In the world of healthcare, a strong force often ignored are certified community health workers (CHW). These professionals are making amazing steps in improving community health. But, their power is sometimes unnoticed by decision-makers within healthcare organizations.
Read on to explore the deep impacts of CHWs. You can use these insights to view their effect and develop better healthcare outcomes. Another reason you should understand their roles, appreciate their effect and explore certification requirements across states is that you can tap into the power of CHWs to improve healthcare and community well-being. You’ll be one step closer to hiring community health workers for your agency.
The Important Role of Community Health Workers
At the heart of healthcare stands the CHW—a guide who works with friends, neighbors, and clients towards healthier lives. Armed with knowledge about healthy living and managing chronic illnesses, CHWs partner with healthcare and community agencies to bridge gaps. Above all their mission is to connect patients, providers, insurance information, and important resources, all in the pursuit of managing and improving health.
The defining aspect of CHWs is their unique position within communities. Often coming from the very areas they serve, CHWs help grow and understanding with clients, building relationships that drive empathetic engagement.
Various Work Settings
CHWs operate in a wide spectrum of environments, including local health departments, community-based organizations, clinics, health centers, and hospitals. They have a deep influence in other countries, particularly in regions like Africa and Latin America, where they play an even bigger role than in the United States. Read more about where community health workers work.
Certification in the Pandemic
The COVID-19 pandemic has spotlighted CHWs as central players in addressing healthcare disparities. CHWs have emerged in service gaps as essential navigators for underserved communities. They offer guidance on vaccinations, illness support, and access to important services. As organizations change a little and get better, the issue of certifying teams as CHWs is becoming more important. They should have a variety of soft skills like these too.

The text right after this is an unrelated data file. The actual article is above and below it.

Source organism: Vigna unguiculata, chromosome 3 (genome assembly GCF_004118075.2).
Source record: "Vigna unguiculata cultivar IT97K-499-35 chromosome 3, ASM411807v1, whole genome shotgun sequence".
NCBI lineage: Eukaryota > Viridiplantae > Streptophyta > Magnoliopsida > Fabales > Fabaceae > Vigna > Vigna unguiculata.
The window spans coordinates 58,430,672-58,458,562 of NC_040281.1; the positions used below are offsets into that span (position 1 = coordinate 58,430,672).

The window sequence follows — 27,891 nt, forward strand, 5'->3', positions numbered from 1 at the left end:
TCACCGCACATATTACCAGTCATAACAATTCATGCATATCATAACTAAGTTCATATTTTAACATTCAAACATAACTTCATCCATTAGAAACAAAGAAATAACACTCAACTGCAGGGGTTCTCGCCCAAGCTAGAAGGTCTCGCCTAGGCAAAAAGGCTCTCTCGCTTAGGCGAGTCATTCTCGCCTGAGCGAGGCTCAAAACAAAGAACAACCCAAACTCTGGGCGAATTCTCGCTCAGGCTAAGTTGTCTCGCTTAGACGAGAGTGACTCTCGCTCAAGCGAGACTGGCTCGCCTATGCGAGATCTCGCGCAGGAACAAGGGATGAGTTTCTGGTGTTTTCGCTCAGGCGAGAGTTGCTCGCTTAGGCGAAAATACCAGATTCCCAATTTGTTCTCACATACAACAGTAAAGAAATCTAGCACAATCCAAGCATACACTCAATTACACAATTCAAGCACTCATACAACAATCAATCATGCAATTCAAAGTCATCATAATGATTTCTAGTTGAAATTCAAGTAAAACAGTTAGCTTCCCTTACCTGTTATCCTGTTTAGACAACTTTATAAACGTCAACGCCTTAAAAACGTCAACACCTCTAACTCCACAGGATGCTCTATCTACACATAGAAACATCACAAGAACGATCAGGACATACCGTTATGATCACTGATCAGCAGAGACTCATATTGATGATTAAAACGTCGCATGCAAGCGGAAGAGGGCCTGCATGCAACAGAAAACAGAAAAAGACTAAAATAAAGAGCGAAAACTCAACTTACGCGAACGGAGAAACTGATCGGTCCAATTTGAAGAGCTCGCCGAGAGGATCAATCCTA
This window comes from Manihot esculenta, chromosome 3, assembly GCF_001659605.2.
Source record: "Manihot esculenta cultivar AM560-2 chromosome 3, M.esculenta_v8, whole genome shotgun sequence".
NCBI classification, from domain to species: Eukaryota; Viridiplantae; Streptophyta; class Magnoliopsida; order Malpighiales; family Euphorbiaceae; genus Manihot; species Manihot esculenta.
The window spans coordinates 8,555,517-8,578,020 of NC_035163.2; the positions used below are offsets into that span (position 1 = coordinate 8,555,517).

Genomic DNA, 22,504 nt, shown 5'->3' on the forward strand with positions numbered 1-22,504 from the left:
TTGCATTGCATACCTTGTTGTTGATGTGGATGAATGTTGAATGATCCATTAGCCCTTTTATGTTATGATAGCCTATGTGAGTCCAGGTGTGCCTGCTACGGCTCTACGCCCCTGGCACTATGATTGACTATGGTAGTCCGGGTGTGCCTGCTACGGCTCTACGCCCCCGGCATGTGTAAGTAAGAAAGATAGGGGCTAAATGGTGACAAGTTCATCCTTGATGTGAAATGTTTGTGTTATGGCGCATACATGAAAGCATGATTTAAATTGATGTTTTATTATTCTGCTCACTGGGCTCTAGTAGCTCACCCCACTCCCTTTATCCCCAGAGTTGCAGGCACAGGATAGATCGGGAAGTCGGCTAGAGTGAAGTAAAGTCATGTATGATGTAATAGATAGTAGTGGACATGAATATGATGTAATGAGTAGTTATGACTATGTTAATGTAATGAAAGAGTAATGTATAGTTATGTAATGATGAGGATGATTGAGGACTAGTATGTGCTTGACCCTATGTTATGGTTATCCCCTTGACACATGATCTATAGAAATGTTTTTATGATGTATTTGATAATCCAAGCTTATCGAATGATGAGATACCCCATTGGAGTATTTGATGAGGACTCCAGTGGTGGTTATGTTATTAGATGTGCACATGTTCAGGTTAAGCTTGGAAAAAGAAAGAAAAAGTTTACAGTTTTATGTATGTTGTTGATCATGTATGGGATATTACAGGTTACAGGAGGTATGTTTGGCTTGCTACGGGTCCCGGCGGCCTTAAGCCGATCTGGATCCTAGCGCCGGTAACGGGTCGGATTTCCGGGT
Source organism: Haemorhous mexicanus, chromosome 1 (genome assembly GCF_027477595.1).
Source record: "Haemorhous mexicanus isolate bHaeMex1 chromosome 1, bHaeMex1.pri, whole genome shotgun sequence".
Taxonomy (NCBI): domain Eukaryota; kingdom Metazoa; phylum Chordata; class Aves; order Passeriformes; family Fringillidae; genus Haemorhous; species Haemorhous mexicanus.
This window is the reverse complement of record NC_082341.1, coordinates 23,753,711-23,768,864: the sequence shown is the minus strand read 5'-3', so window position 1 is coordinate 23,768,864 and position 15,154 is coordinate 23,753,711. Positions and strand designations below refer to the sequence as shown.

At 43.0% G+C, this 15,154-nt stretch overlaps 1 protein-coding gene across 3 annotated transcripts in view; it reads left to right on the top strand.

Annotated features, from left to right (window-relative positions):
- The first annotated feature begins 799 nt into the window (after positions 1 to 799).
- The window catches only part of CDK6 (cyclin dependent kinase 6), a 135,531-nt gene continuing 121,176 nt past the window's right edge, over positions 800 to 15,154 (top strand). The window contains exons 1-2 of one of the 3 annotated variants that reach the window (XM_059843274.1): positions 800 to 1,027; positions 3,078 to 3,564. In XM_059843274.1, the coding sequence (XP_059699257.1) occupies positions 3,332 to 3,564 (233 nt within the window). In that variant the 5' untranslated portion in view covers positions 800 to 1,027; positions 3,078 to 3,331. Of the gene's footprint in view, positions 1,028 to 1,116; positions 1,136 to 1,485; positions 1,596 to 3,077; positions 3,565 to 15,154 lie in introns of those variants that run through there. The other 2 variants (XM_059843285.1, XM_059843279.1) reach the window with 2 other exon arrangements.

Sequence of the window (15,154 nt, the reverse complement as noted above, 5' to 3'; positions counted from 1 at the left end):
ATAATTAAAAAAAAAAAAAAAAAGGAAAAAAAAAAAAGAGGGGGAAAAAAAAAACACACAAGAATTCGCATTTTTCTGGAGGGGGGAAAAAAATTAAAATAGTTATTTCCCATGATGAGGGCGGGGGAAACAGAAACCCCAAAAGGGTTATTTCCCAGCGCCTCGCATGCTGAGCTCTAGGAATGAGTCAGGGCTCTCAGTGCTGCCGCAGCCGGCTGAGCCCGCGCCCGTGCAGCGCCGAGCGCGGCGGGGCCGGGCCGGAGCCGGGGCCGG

Rising Demand and Impact
Forecasts from the US Bureau of Labor Statistics project an impressive 11% growth in CHW and health educator employment by 2028, exceeding growth rates of other occupations. This increasing demand, possibly caused or increased by the pandemic, highlights the necessary role CHWs play in reshaping healthcare services.
Bringing CHWs into Healthcare Teams
If you’re in charge of healthcare decisions, you can make your team better by including CHWs. It’s important to understand what CHWs do, how they connect with communities, and how they work with others.
In fact, mastering CHW core competencies, including role definitions and boundaries, provides a solid foundation that anyone on your team should know.
Exploring CHW Roles and Certifications Across States
CHWs training and certification are a big part of how they do their job. CHWs usually go through a detailed training that teaches them about healthcare, reaching out to communities, and speaking up for them. Above all, this training helps them learn what they need to know and do to connect well with people and communities, take care of their health needs, and give them the right help and resources.
Want to know more about what CHWs do and how they get certified in different states? Explore our easy-to-follow training that dives deep into the world of CHWs, including the differences in certification from state to state. This training covers, for example:
- What makes CHWs community-focused
- The many things CHWs handle
- Where CHWs work and what they do
- Important skills for CHWs to grow
The certification process for CHWs changes depending on the state or area, but it generally involves completing a specified number of training hours and passing a certification exam. As a result, it means CHWs have met the necessary requirements and have the knowledge and skills to carry out their role effectively.
In addition to initial training and certification, CHWs often follow professional development to stay updated on the latest healthcare practices and policies. This allows them to provide the most current and relevant information to the community.
CHWs have the ability to strengthen high-risk patients, connect healthcare gaps, and reduce unnecessary medical procedures. Their influence spreads widely. As a result, they give power to people to manage their health and make the most of available resources.
To conclude, community health workers play an important, often ignored role in reshaping healthcare. They spark positive changes within communities. You can use these workers to boost healthcare results, boost community engagement, and lay the foundation for healthier lives. Recognizing their contribution and supporting their development isn’t just an option. It’s also a smart move for a healthier future. Moreover, exploring certification differences among states emphasizes their significance and draws attention the valuable role they play in healthcare systems.